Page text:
NFL season opens with patriotic 9/11 displays and a protest in Kansas City

Across the NFL, as the first Sunday of the regular began with 11 games at 1 p.m., the focus was on patriotism and a solemn observance of the 15th anniversary of the Sept. 11 terrorist attacks on the United States.

In Kansas City, though, there was a protest during the playing of the national anthem, something that became a possibility after San Francisco 49ers quarterback Colin Kaepernick began to protest police violence against minorities by remaining seated during preseason games.

Chiefs players locked arms with cornerback Marcus Peters raising his fist throughout the anthem. “After having a number of thoughtful discussions as a group regarding our representation during the national anthem, we decided collectively to lock arms as a sign of solidarity,” the Chiefs said in a statement. “It was our goal to be unified as a team and to be respectful of everyone’s opinions, and the remembrance of 9/11.

“It’s our job as professional athletes to make a positive impact on our communities and to be proactive when change is needed. Together we are going to continue to have conversations, educate ourselves and others on social issues and work with local law enforcement officials and leaders to make an impact on the Kansas City community.”

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For the most part, TV cameras came up with only patriotic displays as they scrutinized the sidelines. Players from the Green Bay Packers, Jacksonville Jaguars and Houston Texans helped hold the edges of the giant flags that are a staple of pregame ceremonies every week.

Some players, like the Tennessee Titans’ Avery Williamson and Atlanta Falcons’ Mohamed Sanu, risked fines for wearing shoes marking the date and failing to comply with NFL rules requiring that all players be dressed exactly the same.

“Never forget” was the message most players chose to convey, whether on T-shirts or shoes.

Players wore red, white and blue decals in remembrance of the attacks on the back of their helmets and coaches wore 9/11 pins. In addition, recorded pregame messages from President Barack Obama and former President George W. Bush were part of the observance. Obama’s message was played before the 1 p.m. games and was to be shown again before the 4:05 p.m. EDT kickoff; Bush’s message will be shown before the 4:25 p.m. games. Messages from both will precede the “Sunday Night” game between the New England Patriots and Arizona Cardinals.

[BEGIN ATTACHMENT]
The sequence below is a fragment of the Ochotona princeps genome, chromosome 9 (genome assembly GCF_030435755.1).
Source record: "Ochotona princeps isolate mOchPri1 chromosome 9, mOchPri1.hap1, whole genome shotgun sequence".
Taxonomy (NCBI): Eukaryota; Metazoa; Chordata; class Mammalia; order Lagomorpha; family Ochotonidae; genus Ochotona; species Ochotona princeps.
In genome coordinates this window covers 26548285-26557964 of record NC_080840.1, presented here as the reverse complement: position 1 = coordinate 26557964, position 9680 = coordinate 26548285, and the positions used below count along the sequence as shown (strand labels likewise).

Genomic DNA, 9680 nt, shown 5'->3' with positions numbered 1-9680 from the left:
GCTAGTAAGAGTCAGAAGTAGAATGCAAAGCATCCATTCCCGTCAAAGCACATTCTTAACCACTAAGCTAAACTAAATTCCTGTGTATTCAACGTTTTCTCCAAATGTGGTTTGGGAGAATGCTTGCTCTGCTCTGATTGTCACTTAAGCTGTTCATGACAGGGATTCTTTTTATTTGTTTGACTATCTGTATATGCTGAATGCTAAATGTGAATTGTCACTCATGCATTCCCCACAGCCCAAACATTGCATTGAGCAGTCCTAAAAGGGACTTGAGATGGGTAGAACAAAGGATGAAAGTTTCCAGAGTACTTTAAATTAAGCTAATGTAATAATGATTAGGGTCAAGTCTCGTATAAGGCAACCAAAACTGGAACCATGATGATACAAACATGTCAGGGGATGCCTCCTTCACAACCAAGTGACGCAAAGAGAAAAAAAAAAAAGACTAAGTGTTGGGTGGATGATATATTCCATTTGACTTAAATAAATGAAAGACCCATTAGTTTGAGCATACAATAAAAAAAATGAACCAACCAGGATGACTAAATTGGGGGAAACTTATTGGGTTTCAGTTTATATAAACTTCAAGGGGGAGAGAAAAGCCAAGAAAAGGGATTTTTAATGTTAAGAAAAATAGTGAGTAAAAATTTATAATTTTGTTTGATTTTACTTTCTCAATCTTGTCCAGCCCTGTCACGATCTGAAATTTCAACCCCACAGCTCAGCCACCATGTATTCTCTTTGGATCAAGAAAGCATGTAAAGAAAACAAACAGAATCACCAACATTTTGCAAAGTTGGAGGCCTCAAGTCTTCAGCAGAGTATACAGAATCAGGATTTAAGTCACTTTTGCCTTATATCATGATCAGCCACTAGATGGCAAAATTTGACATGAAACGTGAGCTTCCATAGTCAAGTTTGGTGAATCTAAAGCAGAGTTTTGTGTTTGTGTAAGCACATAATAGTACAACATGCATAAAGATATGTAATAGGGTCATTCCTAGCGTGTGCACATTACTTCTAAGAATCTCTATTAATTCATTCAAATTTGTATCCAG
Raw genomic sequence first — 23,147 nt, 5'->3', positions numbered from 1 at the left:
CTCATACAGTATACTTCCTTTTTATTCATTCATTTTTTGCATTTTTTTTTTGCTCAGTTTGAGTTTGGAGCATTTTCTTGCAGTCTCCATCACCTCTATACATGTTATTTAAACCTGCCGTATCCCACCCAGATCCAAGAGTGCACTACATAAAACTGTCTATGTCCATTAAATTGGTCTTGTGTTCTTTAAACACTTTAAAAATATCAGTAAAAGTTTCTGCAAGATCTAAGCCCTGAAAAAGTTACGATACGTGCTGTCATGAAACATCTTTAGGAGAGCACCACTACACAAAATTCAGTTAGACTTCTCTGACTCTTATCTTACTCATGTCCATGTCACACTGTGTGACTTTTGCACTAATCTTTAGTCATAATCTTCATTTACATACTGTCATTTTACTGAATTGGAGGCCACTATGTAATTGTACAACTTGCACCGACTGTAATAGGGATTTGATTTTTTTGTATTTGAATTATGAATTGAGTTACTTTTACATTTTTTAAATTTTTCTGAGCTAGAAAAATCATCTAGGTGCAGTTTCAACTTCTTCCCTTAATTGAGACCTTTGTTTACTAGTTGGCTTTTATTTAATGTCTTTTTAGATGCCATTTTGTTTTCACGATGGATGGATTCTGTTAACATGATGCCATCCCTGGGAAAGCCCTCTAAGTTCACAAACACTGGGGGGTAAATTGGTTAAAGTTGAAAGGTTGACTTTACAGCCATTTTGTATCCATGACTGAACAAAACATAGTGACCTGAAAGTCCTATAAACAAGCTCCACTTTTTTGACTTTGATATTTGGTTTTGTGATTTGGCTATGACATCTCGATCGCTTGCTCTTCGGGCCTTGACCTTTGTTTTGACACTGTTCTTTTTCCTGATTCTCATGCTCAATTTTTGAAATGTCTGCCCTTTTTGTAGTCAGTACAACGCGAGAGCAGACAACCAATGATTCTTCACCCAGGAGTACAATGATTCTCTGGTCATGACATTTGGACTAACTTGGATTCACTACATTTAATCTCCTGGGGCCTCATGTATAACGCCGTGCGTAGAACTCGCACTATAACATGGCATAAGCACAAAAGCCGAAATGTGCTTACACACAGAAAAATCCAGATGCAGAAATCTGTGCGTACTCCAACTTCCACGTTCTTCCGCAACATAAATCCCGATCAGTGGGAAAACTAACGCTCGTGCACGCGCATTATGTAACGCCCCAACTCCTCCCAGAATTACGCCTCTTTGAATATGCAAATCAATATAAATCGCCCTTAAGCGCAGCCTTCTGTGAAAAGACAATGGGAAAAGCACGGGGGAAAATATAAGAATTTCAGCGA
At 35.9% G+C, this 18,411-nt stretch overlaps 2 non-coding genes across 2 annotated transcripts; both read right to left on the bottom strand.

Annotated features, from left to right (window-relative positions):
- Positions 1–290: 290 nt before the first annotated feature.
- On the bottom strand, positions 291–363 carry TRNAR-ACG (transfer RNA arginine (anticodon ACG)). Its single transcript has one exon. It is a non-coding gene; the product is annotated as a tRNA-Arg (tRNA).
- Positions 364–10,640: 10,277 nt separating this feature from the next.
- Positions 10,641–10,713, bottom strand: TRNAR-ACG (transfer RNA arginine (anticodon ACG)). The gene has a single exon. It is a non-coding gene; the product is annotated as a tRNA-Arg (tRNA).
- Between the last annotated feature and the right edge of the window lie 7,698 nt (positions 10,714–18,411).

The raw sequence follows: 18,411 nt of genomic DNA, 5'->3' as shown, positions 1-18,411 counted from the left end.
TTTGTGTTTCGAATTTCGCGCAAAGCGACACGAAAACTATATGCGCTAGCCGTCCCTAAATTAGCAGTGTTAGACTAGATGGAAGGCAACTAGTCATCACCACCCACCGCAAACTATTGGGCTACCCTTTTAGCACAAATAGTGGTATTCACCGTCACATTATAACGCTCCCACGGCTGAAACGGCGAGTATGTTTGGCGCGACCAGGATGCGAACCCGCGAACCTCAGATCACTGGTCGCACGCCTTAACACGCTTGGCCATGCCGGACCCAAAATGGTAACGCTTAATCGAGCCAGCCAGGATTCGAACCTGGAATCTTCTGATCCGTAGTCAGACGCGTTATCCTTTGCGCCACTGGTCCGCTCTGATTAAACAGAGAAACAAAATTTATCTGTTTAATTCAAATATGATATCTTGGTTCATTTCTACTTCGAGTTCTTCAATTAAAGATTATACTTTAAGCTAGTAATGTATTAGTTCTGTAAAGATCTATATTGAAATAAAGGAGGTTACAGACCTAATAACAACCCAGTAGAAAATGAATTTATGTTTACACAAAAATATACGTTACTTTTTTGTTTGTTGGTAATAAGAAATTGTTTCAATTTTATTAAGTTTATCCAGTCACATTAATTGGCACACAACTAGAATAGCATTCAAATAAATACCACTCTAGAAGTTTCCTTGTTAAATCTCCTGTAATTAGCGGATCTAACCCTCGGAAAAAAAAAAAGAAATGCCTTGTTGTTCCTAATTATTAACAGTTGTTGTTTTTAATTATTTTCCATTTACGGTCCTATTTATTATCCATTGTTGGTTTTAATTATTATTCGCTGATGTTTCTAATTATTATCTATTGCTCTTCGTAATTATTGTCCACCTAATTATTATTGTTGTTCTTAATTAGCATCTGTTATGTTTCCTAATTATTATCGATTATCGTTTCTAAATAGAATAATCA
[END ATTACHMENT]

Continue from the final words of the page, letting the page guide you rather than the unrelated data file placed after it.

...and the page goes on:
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Bush also was to do the coin toss preceding the New York Giants’ game against the Cowboys in Dallas and Vice President Joe Biden attended the Cleveland Browns game against the Eagles in Philadelphia. Biden, according to the White House, occupied the sidelines along with police officers, firefighters and emergency responders for the national anthem and a remembrance of victims of the attacks.

The Seattle Seahawks, who played a 4:05 game, planned something as a unit, but were not divulging their plans.

Wide receiver Doug Baldwin, whose father was a police officer and whose grandfather served in the military, acknowledged last week that keeping the message clear was important to the team as it considered what to do as a unit to show solidarity with the 9/11 remembrance as well as Kaepernick’s protest.

In a Facebook message, Baldwin explained what the Seahawks intend to do in a video, saying the team planned a show of unity. “We honor those who have fought for the freedom we cherish, and we stand to ensure the riches of freedom and the security of justice for all people. Progress can and will be made only if we stand together.”

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“Unity” was the theme of the day, whether with shows of patriotism or protest. Adam Jones of the Cincinnati Bengals chose not to protest, saying that “there’s nowhere like America” and adding: “I understand we’re going through things as a country right now, but there’s just ways to do it. Me personally, I think when you do things, you have to do it in a unit. That’s my opinion on it and we’re ready to play football. We’ll be standing today for the national anthem today as a team.”